Labelled Women and Bias at Workplace
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The gender prejudice begins as early when a girl is in a womb. The labels like ‘cute’, ‘innocent’, ‘lady-like’, ‘loud’, ‘womanly’, etc. are a few to name and they become inherent in your personality as you grow. The more you hear them, the more deeply they are ingrained. However, you might not be so comfortable when the same confront you in the workplace. How do you feel when someone says you are too ‘naïve’ or ‘incapable’ because you are a girl? Angry, discouraged, infuriated and even feel like replying back! But this isn’t possible.
Hard to believe but the studies show that gender bias and prejudice exist even today. Women are not free from being labeled or held back from promotions even if they are more qualified than a male counterpart. Is it even fair? The fact that big companies are devising anti-women gender bias policies in their manifesto signify that gender bias exists and is affecting the performance of women and their growth at the workplace.
The difference in the attitude towards pink and blue was justified in the bygone era where women were confined to the domestic walls. Talk about it in the era of Shobha De, Kiran Majumdar Shaw, Shehnaz Hussain, Winfrey Oprah, Chanda Kochhar, etc. and the stereotype sounds almost too futile to even exist. This gender bias mentality leads to a lower promotion rate and success rate for women even if they are highly qualified.
However, the fact is that women are far more competitive and disciplined. Take, for example, Vasudha Gupta, MD of Armofs Clothing, who has tasted the bitterness of gender bias when her subordinates even refused to acknowledge her leadership. It was only when she proved that she is a woman of substance that the things changed.
Women are usually more dedicated and the attrition rate is lower if you hire female counterpart relatively. Shivani Gupta, Director of Marketing at RINOX Engineering states, “Hiring qualified female staff is a guarantee of a stable team that will go on for years. A well-built team where women work in harmony is less likely to switch-over frequently.”
“Successful business is gender-blind”, says the world-famous woman Chanda Kochhar, former CEO and MD of ICICI Bank. Chanda, who has innumerable accolades in her kitty, strongly supports the women-led entrepreneurship and ventures. “With the acing demand in jewellery, clothing, education and fashion, women have a brighter chance to be entrepreneurs,” she says.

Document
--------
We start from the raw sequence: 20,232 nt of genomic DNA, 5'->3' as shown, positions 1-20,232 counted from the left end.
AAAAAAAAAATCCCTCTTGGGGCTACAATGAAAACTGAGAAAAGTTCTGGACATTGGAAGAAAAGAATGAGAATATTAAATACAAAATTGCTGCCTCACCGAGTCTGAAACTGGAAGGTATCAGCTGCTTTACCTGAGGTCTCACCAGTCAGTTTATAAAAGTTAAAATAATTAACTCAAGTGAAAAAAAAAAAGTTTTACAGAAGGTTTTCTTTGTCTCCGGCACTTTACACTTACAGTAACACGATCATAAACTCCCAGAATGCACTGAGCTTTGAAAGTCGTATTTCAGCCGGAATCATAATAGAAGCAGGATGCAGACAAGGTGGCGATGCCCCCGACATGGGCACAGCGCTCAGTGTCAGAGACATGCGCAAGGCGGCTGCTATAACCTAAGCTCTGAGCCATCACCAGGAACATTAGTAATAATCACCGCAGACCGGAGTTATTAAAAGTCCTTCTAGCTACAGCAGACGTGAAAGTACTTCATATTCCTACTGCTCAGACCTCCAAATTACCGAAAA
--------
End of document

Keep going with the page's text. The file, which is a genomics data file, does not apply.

What can companies do to stop the sabotage of women at work and sabotage of the quality of work eventually? Following are a few agendas which can be incorporated in the culture of the workplace to make it gender neutral:
1. Transparency and Accountability
The company should adopt a transparent system for promotions and performance evaluations. A specific criterion should be set aside to enable anyone and everyone know the rules as to the eligibility of the next CEO.
Nothing should be left in the hands of a single person. Rather, promotions and transfer should be assigned to a committee who is responsible for doing so fairly.
2. Structured Recruitment Process
A clearly established charter should be developed to enable the hiring committee to carry out the recruitment process prejudice-free. If the company establishes a clearly chalked out process, the recruitment will be based on merit and qualifications entirely.
3. Reparation Committee
In case of any grievance, a female worker should have access to a reprisal committee who will acknowledge, examine and then help the aggrieved female worker. This will strengthen the morale and efficiency of the women at the workplace.
Parveen Daryani, founder of A & A Business Consulting always encourages hiring women at ground level as well as higher level because of their sincerity, honesty and hard-working nature.
The Last Words:
Gone are the days of gender bias. The women rock the cradle and very well know the art of ruling the world too. The workplace will be more progressive and efficient if it has stringent rules to break the glass ceiling. Women can be given a fair chance when the organization comes out of the shackles of gender bias and prejudices.